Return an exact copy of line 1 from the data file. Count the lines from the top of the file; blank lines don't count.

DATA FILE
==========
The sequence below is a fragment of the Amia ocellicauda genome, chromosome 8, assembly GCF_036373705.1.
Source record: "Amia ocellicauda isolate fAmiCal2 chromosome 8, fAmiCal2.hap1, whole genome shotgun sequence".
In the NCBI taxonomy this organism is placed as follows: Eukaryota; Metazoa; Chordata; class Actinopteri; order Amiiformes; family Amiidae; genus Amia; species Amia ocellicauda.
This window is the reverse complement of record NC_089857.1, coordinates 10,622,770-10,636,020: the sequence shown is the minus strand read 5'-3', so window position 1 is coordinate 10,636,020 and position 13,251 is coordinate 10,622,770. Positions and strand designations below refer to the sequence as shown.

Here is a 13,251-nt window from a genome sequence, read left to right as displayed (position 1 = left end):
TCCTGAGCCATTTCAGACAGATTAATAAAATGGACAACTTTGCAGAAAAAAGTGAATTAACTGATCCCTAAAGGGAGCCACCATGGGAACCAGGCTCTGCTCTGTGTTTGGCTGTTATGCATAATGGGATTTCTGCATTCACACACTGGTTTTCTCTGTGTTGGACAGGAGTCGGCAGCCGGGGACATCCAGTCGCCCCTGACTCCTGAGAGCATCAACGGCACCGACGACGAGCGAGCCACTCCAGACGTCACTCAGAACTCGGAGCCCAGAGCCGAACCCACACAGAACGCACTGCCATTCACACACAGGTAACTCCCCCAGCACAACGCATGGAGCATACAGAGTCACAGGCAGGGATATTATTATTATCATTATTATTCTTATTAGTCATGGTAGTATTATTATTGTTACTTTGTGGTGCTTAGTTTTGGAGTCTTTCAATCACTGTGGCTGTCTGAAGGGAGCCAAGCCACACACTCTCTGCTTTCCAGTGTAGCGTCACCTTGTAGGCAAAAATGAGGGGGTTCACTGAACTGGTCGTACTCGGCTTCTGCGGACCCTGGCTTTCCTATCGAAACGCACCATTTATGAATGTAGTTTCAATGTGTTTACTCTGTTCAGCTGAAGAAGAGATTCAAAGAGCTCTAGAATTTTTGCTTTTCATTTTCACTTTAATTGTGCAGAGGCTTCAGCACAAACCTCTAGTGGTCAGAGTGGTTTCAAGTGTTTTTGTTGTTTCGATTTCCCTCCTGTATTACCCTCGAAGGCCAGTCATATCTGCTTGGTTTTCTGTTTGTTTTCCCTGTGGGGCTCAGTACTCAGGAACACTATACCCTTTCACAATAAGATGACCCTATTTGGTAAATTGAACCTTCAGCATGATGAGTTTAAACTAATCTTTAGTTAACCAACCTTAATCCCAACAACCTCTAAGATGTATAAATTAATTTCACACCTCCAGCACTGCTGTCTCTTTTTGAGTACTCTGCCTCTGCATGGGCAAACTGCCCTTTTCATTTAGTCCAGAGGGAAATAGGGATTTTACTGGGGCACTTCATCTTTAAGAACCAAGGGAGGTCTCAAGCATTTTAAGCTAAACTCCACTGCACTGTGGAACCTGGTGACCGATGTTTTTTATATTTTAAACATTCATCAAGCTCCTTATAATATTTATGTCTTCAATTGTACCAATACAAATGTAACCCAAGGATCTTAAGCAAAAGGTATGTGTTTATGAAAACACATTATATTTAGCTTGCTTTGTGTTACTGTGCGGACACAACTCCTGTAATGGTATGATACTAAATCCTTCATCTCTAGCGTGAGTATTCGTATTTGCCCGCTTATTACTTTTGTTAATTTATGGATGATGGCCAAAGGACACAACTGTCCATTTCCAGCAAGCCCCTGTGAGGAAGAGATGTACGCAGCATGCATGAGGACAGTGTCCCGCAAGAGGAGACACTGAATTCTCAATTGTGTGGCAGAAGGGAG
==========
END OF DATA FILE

The sequence below is a fragment of the Amia ocellicauda genome, chromosome 8, assembly GCF_036373705.1.